Rabbit Care Guide
1. Is a Rabbit Right for You?
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The first thing to consider is that rabbits have a long life span, so be prepared to care for your pet rabbit through the long term. They are also unique creatures, who form tight bonds with their families, though they have some quirks you should know about. They also require some routine vet care from a good rabbit vet, and are not low maintenance pets. If you are prepared for all the unique qualities and needs of rabbits, you will best be able to fully enjoy the wonderful companionship they can offer. 3. Choose a Rabbit Cage
Choosing the right kind of cage for your rabbit is extremely important. Cages that are spacious enough, easy to clean, and easy to for your rabbit to get in and out of, will make sharing your home with a rabbit so much easier. A cage that is large enough is important for the well-being of your pet rabbit, but is is no substitute for exercise and social time out of the cage. Related items:
Rabbits are really quite trainable, but it may take some patience, especially when it comes to litter training and redirecting very natural behaviors like chewing and digging. The following articles can help you understand why your rabbits do the things they do, and ways to train them to do some of the things you want them to do: Related Articles
Feeding Pet Rabbits
Fiber is vital to the normal function of the digestive system in rabbits. Fresh grass hay and vegetables should make up the bulk of the diet for house rabbits. Feeding a diet consisting mainly of pellets may result in obesity and increase the likelihood of digestive problems. While there is some fiber in pellets, it is finely ground and does not appear to stimulate intestinal function as well as fiber found in grass hays. Roughage also aids in the prevention of hair balls. The addition of some pellets does add some balance to the diet, however. Anything other than hay, vegetables, and pellets is considered a treat and should be feed in strict moderation. The digestive system of a rabbit is very susceptible to serious upsets if the diet is inappropriate. The amount of pellets should be restricted, especially in overweight rabbits, but any reduction in pellets should be made up with a variety of fresh vegetables and unlimited access to hay. Hay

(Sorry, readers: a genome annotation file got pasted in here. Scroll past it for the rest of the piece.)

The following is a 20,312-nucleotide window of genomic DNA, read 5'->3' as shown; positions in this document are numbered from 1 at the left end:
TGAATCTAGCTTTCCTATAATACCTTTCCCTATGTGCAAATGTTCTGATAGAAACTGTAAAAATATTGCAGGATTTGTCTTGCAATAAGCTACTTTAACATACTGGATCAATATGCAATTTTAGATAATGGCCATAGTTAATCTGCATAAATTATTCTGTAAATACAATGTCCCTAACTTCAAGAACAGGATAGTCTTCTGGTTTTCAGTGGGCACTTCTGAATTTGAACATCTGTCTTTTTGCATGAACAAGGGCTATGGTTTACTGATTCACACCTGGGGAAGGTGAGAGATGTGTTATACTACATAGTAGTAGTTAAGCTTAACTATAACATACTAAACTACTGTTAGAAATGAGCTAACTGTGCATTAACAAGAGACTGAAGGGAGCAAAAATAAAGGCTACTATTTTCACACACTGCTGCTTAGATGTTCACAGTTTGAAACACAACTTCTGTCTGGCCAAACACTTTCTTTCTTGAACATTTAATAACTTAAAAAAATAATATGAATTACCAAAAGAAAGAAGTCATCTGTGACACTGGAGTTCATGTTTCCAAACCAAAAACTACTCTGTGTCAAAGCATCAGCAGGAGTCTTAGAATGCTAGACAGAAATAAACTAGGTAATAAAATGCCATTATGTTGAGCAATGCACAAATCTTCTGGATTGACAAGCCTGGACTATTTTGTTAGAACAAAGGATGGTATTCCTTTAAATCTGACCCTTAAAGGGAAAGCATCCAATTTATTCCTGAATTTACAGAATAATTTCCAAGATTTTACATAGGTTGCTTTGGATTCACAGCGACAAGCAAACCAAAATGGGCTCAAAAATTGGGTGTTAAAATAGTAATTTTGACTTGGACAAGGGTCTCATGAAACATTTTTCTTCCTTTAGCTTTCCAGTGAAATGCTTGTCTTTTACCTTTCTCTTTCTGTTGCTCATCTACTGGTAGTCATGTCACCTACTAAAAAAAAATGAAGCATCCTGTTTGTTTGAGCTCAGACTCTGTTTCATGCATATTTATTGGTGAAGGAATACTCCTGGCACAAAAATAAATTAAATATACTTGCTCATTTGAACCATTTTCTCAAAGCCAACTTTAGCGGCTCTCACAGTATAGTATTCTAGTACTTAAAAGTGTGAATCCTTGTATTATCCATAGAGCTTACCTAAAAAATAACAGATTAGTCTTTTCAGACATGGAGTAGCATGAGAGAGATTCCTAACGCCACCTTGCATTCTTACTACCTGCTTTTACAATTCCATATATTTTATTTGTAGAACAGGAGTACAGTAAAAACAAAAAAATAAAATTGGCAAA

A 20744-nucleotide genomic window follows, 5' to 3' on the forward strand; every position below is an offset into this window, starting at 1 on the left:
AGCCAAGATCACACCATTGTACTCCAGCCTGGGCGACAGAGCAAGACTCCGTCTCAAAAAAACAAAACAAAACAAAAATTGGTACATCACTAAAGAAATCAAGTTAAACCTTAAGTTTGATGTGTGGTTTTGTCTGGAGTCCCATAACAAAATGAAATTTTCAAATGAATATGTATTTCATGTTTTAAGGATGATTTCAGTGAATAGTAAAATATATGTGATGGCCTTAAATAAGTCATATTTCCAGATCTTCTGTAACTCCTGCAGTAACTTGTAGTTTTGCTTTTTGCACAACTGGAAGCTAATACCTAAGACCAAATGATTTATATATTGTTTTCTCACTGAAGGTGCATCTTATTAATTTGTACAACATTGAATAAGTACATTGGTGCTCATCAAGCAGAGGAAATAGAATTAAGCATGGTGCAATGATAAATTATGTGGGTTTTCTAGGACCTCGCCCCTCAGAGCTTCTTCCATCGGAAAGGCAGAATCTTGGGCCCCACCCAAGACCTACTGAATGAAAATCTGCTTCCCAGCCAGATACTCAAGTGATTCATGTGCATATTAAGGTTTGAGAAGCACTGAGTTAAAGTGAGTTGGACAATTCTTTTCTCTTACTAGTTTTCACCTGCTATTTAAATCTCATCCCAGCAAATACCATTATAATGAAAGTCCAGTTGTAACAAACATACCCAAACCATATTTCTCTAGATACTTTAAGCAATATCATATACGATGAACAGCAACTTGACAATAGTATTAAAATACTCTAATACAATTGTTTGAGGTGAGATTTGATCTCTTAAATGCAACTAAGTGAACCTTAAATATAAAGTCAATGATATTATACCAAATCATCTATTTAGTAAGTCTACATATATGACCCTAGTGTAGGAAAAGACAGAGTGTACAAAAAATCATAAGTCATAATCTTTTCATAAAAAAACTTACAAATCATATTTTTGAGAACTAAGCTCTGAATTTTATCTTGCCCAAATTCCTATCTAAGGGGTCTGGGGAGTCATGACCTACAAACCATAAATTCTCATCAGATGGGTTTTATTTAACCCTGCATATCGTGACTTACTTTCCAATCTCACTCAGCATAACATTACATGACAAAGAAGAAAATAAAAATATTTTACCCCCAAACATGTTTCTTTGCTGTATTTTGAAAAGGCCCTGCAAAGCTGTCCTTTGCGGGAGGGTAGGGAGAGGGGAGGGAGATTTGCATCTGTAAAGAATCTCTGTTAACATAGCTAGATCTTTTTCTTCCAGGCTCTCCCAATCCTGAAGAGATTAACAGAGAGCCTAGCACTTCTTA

Hay (grass hays such as timothy or oat hay) should be available at all times. Some rabbits may not take much hay at first. Adding fresh hay a couple of times a day may help, and as the amount of pellets is reduced the rabbit will likely become hungry enough to eat the hay. The House Rabbit Society recommends starting baby bunnies on alfalfa hay and introducing grass hays by 6-7 months, gradually decreasing the alfalfa until the rabbit is solely on grass hays by 1 year. Alfalfa hay is higher in calcium and protein and lower fiber than the grass hays, although many owners find their rabbits prefer alfalfa hays. If your adult rabbit is used to alfalfa hay, try mixing alfalfa with a grass hay to start and gradually reduce the amount of alfalfa. Vegetables
Vegetable should make up a large portion of the diet. Depending on the size of the rabbit, 2-4 cups of fresh veggies should be given per day. A variety must be fed daily to ensure a balanced diet. If a rabbit is used to eating mainly pellets, the change must be made gradually to allow the rabbit's digestive system time to adjust. Only add one new vegetable to the diet at a time so if the rabbit has diarrhea or other problems it will be possible to tell which vegetable is the culprit. Suggested vegetable include carrots, carrot tops, parsley, broccoli, collard greens, mustard greens, dandelion greens, turnip greens, endive, romaine lettuce, kale and spinach. However, kale, spinach and mustard greens are high in oxalates so their feeding should be limited to 3 meals per week. Beans, cauliflower, cabbage, and potatoes may cause problems and should be avoided. Iceberg lettuce...
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